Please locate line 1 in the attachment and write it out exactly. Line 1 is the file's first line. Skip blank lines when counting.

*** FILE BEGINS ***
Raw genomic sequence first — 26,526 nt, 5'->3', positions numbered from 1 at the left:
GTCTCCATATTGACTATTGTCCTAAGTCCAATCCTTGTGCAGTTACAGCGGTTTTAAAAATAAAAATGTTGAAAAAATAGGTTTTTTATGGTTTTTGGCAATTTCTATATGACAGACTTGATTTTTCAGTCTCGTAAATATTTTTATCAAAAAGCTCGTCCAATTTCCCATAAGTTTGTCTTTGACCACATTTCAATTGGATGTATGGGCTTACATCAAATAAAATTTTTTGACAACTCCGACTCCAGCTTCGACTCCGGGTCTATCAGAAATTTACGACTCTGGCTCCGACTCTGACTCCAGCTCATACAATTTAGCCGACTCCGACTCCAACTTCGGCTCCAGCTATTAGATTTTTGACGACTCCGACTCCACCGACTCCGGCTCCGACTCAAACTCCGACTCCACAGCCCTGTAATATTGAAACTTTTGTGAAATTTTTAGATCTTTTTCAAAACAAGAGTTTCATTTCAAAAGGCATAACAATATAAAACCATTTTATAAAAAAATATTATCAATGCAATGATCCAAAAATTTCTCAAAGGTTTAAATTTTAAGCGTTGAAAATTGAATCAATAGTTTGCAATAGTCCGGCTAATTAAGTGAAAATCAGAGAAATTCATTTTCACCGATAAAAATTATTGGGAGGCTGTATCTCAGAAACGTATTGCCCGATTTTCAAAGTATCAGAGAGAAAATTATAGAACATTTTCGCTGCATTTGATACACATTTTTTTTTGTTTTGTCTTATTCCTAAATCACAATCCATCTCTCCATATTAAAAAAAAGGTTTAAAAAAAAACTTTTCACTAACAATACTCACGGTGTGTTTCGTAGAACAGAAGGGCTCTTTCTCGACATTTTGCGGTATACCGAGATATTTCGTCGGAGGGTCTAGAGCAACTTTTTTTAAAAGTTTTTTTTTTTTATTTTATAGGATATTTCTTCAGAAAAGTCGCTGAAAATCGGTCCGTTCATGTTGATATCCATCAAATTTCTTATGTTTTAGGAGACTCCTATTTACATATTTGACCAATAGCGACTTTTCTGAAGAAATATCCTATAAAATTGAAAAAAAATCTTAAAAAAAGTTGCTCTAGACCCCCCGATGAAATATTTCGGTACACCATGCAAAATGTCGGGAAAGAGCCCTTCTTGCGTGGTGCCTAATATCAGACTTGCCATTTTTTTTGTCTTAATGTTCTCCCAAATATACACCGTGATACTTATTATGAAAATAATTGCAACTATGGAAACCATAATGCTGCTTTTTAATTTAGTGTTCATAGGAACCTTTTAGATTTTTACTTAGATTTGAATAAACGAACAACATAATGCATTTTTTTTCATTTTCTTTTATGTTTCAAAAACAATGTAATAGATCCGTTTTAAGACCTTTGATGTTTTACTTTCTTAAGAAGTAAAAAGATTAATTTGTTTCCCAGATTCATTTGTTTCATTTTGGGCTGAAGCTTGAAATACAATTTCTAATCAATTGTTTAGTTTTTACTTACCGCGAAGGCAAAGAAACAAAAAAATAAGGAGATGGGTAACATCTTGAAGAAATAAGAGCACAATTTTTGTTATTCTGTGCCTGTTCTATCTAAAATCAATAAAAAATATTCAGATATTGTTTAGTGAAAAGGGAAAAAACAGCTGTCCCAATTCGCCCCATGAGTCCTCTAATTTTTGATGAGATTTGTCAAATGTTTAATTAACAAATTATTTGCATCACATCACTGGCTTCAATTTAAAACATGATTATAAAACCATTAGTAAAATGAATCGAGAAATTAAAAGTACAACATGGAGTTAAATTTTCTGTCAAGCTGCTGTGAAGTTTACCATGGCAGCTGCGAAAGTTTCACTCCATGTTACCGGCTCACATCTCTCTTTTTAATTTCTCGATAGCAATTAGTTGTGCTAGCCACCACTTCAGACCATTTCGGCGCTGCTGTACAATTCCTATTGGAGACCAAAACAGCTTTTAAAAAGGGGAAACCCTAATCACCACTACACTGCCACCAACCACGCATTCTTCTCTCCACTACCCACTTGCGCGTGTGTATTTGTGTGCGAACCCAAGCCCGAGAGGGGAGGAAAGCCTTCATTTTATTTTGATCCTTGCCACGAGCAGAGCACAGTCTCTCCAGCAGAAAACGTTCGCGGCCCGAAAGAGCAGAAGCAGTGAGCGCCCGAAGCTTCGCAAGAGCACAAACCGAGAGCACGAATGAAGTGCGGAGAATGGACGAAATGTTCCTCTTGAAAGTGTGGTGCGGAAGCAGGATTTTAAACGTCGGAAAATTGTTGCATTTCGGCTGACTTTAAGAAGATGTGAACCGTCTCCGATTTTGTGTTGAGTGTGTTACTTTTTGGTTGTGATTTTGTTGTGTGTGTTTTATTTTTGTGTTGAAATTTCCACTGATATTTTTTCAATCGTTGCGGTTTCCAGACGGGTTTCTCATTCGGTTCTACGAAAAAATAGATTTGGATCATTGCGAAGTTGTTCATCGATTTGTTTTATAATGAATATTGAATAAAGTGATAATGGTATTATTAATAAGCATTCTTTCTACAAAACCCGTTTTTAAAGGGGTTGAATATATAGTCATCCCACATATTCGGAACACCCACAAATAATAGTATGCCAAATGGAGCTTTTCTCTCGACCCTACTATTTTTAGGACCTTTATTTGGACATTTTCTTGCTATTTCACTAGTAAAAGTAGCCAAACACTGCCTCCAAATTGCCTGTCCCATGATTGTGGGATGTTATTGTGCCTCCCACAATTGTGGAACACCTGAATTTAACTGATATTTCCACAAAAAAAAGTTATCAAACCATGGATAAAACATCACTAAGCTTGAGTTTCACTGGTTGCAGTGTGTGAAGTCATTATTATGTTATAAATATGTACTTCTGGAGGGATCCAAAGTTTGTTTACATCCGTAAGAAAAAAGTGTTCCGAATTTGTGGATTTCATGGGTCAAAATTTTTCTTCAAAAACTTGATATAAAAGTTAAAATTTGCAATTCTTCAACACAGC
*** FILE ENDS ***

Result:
Raw genomic sequence first — 26,526 nt, 5'->3', positions numbered from 1 at the left: